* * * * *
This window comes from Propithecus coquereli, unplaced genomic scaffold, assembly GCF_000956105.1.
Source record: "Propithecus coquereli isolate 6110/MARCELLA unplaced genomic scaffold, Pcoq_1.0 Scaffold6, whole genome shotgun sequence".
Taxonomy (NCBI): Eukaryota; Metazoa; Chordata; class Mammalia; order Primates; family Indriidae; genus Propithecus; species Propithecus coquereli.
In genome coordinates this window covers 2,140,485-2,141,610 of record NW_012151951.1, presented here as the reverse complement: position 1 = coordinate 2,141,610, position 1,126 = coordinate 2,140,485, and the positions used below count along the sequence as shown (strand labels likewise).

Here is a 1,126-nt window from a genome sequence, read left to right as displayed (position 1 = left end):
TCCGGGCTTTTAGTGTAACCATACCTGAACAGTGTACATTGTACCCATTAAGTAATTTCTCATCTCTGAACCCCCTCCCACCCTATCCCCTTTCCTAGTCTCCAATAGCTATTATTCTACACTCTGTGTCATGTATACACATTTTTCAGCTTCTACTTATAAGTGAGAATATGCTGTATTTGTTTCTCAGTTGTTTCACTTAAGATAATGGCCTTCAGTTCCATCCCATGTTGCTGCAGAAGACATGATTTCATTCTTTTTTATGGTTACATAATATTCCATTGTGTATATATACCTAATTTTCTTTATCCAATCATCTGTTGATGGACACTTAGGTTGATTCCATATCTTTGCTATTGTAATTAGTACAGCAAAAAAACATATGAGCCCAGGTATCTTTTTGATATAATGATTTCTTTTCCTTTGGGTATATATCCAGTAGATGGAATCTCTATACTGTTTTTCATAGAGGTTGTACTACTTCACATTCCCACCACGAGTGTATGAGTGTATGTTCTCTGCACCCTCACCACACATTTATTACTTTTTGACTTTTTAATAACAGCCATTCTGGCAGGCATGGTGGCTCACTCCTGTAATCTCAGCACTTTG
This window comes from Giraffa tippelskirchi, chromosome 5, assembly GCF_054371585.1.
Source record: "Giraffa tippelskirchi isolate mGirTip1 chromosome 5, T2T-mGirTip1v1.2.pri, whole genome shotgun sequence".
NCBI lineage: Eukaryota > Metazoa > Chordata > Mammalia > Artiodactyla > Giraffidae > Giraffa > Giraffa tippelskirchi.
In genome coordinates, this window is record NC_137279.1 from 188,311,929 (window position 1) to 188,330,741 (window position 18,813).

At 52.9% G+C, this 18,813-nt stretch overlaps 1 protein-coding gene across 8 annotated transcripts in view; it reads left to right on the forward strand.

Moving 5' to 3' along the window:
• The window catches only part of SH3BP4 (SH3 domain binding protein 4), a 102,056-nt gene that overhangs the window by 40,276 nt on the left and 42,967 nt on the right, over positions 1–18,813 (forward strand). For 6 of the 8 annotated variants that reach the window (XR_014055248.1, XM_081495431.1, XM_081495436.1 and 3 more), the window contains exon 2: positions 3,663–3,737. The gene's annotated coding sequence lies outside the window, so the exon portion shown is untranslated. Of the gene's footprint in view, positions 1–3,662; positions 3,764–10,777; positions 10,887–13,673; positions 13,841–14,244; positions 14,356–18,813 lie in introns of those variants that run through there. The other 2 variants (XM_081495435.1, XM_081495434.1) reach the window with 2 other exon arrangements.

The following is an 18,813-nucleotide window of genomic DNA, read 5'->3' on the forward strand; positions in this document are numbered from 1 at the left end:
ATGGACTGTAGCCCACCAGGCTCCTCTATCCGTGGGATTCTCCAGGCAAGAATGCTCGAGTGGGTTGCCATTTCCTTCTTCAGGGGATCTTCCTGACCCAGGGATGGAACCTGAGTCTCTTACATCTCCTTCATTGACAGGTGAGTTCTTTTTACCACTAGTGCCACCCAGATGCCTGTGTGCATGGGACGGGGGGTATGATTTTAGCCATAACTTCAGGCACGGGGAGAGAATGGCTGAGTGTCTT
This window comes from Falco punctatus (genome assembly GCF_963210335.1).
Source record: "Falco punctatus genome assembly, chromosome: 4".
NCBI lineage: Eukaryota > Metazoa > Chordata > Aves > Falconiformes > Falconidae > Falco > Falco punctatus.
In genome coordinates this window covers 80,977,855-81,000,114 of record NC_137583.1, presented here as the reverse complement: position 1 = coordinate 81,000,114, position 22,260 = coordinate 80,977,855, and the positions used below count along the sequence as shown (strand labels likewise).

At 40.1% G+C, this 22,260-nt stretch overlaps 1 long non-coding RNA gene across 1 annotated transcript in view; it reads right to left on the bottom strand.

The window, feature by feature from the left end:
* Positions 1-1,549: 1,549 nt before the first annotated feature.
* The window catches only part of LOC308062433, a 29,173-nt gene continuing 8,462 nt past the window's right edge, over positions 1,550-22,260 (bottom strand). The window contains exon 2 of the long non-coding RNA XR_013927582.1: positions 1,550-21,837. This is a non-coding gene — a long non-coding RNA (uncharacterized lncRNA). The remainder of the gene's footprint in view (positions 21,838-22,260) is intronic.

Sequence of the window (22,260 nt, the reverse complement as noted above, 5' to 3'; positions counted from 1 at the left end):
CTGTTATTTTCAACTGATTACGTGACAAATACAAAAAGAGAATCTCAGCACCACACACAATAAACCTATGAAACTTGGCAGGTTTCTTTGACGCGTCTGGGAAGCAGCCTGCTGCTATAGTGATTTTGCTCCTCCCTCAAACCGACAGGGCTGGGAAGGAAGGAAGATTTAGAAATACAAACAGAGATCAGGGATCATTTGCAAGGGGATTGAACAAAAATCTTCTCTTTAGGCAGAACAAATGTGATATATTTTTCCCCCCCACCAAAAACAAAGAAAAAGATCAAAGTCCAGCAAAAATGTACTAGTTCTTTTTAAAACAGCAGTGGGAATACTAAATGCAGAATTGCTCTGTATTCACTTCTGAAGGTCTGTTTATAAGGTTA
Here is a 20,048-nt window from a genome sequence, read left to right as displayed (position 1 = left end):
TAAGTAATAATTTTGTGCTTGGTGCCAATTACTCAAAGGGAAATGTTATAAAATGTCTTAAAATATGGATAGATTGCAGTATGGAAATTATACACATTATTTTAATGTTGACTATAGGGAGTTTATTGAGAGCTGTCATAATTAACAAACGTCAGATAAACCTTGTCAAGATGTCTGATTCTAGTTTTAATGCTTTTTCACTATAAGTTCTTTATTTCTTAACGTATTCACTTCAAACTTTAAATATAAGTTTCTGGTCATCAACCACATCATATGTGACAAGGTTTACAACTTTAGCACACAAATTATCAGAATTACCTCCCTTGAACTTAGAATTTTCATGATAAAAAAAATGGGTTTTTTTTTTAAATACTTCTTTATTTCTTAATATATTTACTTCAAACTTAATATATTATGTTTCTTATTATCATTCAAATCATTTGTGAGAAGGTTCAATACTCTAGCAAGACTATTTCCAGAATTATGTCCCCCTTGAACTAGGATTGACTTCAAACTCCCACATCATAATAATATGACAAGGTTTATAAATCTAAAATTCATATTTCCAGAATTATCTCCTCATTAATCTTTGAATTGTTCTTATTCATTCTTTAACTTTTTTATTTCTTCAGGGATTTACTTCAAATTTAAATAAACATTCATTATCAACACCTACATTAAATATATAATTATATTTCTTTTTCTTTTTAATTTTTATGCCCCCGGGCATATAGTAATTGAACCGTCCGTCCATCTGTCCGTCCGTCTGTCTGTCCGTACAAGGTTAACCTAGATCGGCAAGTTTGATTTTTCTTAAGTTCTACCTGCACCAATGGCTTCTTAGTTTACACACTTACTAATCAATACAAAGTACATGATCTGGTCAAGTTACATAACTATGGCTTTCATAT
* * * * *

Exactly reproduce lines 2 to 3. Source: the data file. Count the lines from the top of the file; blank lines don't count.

Source record: "Propithecus coquereli isolate 6110/MARCELLA unplaced genomic scaffold, Pcoq_1.0 Scaffold6, whole genome shotgun sequence".
Taxonomy (NCBI): Eukaryota; Metazoa; Chordata; class Mammalia; order Primates; family Indriidae; genus Propithecus; species Propithecus coquereli.